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I've encountered an interesting problem but can solve it only partially:

Prove that random graph $G\sim G\left(n,\frac cn\right)$, $c=const$, almost surely is isomorphic to some unit distance graph on a plane if $c$ is sufficiently small and almost surely won't be ismorphic to any unit distance graph on a plane if $c$ is sufficiently large.

I can prove only the first part (for $c<1$, connected components of $G$ will almost surely contain no more than 1 cycle, and it's easy to show that such $G$ can be represented as a unit distance graph).

Some precisions: the model for random graphs is the one of Erdös and Renyi ($G$ has $n$ vertices and each edge is present with probability $c/n$), and ``almost surely'' means that the probability of the event goes to $1$ when $n\to\infty$.

A unit distance graph is a graph that can be represented by point in the plane, with two points joined by an edge if and only if their are at unit distance one from the other.

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    $\begingroup$ Is this homework? $\endgroup$ – Brendan McKay May 2 '13 at 15:45
  • $\begingroup$ @tempestadept, what is the definition of a "unit distance graph", please? $\endgroup$ – Włodzimierz Holsztyński May 2 '13 at 17:02
  • $\begingroup$ @Brendan McKay, No @Wlodzimierz Holsztynski, $V(G)\subset\mathbb{R}^2$, $E(G)=\{(v,w)|d(v,w)=1\}$. $d$ is euclidean distance. $\endgroup$ – tempestadept May 2 '13 at 17:30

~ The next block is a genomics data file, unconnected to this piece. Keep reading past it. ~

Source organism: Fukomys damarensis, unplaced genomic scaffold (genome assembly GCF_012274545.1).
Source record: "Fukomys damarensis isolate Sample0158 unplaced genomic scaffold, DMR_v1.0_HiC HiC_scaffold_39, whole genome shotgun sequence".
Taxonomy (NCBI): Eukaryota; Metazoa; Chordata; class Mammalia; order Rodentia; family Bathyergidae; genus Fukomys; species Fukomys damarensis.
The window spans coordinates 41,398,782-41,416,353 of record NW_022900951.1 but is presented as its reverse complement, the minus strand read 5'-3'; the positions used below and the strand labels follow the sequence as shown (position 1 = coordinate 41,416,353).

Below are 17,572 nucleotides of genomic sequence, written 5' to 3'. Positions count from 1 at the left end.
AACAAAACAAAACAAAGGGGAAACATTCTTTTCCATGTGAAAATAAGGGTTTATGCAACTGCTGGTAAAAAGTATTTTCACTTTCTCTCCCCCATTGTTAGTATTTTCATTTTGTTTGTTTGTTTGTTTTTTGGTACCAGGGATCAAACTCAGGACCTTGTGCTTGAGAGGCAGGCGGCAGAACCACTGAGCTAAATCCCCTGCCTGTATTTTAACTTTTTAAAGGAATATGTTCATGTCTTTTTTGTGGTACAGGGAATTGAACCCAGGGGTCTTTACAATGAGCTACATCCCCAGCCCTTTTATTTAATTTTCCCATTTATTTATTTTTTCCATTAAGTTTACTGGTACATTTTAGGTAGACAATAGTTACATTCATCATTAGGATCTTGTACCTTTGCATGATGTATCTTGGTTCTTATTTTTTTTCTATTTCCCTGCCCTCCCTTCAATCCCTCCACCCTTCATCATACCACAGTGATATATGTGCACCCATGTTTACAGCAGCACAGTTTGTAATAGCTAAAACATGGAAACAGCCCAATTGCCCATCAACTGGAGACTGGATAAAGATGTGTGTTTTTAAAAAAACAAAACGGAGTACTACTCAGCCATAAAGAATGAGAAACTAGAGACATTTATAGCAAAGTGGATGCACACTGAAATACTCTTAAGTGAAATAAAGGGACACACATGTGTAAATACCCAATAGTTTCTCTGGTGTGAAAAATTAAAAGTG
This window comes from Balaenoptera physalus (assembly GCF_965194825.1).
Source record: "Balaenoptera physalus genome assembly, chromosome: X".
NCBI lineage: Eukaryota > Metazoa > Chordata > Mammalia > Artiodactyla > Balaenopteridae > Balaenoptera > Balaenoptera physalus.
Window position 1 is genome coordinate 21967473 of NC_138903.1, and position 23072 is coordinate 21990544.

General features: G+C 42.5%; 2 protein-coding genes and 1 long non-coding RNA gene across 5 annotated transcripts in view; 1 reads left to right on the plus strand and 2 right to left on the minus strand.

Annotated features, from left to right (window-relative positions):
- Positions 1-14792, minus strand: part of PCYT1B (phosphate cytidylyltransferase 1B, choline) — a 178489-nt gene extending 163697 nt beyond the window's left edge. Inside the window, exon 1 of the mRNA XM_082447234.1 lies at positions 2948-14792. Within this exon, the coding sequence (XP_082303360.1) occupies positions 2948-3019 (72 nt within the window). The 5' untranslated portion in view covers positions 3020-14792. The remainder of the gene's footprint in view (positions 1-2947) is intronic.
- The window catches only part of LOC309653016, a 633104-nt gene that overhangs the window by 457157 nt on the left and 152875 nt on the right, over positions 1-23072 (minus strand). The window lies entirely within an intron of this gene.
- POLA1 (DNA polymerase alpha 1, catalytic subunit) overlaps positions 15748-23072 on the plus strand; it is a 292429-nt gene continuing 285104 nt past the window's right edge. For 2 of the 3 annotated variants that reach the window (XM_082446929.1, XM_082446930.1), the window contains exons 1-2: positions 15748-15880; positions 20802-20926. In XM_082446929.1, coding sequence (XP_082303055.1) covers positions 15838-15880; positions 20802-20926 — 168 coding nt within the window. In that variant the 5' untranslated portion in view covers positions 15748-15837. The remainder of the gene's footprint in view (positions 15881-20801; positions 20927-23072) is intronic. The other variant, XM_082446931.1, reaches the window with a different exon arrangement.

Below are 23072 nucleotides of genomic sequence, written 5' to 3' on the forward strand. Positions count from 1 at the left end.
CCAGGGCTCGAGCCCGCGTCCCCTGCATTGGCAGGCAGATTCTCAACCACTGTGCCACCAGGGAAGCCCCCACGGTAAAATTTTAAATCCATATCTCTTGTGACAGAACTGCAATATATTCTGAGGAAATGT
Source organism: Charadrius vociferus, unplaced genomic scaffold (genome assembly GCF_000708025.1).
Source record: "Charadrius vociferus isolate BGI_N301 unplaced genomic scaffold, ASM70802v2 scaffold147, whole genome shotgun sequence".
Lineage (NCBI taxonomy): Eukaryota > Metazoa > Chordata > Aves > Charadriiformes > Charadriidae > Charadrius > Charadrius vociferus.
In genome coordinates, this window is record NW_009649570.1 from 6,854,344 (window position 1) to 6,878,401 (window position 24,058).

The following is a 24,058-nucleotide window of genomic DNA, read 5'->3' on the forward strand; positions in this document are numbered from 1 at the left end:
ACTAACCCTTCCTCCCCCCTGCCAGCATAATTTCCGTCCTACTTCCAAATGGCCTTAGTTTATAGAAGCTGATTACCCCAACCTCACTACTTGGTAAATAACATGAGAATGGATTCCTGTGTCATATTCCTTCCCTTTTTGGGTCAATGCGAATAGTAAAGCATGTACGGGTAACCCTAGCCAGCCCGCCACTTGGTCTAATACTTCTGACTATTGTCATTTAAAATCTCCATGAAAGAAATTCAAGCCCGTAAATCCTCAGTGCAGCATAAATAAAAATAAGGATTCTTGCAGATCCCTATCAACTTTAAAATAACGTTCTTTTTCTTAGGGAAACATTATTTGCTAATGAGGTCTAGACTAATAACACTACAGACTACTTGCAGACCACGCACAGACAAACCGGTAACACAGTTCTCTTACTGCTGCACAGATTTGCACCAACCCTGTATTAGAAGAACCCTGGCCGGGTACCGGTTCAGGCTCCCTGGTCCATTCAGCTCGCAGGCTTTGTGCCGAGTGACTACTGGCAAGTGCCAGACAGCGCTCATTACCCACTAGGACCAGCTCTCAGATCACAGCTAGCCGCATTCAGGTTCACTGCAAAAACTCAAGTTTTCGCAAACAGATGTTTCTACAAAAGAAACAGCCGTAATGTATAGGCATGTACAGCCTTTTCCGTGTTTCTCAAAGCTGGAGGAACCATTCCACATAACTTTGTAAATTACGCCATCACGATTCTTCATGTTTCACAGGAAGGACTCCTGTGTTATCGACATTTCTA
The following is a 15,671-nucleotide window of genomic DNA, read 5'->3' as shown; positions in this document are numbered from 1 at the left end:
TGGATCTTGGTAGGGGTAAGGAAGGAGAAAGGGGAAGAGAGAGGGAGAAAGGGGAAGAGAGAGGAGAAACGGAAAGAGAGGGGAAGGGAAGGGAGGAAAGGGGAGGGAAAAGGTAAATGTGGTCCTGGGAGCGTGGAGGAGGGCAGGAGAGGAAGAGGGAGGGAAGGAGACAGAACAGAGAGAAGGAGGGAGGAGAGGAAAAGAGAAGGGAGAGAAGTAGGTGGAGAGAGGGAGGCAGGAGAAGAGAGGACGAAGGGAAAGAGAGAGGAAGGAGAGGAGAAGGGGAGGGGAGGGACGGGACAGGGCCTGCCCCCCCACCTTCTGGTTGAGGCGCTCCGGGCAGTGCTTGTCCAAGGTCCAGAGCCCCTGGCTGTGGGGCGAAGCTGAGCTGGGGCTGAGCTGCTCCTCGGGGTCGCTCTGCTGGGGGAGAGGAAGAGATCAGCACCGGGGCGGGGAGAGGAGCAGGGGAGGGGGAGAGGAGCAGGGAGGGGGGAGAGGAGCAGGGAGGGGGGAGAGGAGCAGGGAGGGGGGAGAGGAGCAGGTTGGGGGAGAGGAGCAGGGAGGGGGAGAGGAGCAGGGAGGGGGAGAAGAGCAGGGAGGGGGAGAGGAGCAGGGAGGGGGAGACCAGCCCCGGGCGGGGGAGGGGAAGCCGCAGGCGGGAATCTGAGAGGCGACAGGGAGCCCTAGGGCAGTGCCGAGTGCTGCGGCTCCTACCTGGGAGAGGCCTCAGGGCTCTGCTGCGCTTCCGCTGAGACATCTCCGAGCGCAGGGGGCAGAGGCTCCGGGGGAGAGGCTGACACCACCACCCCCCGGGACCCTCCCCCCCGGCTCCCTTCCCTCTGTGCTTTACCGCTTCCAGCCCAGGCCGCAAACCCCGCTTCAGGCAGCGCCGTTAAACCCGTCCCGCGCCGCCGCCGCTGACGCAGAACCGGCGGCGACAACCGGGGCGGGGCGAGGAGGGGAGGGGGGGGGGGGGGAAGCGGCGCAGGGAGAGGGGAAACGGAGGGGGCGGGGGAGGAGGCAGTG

• $\begingroup$ It seems a bit harsh to me to close. I took the liberty to add precisions (which I hope do not depart from what the OP had in mind) that are better in the question than in comments; I think that there is question here, even if it is not very difficult once one has the right ingredients. $\endgroup$ – Benoît Kloeckner May 2 '13 at 20:44
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The almost sure asymptotic chromatic number of $G$ goes to $\infty$ with $c$, see for example the precise result by Achlioptas and Naor in Annals of Math. 2005.

The chromatic number of a unit-distance graph (and in fact of the whole plane) is bounded above by $7$, see e.g. the math coloring book by Soifer (this is simple: one colors an hexagonal tiling of carefully chosen side length).

These two facts end the proof of your problem.

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  • $\begingroup$ Can we identify some class of non-unit-distance graphs that are almost surely contained in such a random graph? $\endgroup$ – Brendan McKay May 3 '13 at 3:28
  • $\begingroup$ I have thought a little bit about that, but I am not familiar enough with random graphs to answer. If I had the courage to make precise computations, I would bet on the family of wheels (one vertex connected to all vertices of a cycle) with more than 7 vertices, or more generally the family of graphs with one vertex connected to all the other, and the other inducing a graph with either a connected component of size $>6$ or a connected component with a vertex of degree 3. This makes a large family of non-unit-distance graphs, so it is somewhat likely that one of these graphs appears in $G$. $\endgroup$ – Benoît Kloeckner May 3 '13 at 7:15
  • $\begingroup$ Well, $K_4$ and $K_{2,3}$ are classic examples of non-unit distance graphs, but with edge probability of $\frac cn$ $G$ almost surely won't contain any of these subgraphs. As for wheels in general, I'm not sure about how to estimate their probability $\endgroup$ – tempestadept May 4 '13 at 19:24
  • $\begingroup$ I think you cannot exclude any given graph, because your random graphs are too sparse to exclude anything but forests. What you can try is to find an infinite family $\mathcal{F}$ of non-unit-distance finite graphs, and prove that as $n\to\infty$, your random graph will contain one of the members of $\mathcal{F}$ with high probability. This is probably a good exercise to someone wanting to get familiar with random groups. $\endgroup$ – Benoît Kloeckner May 4 '13 at 20:57

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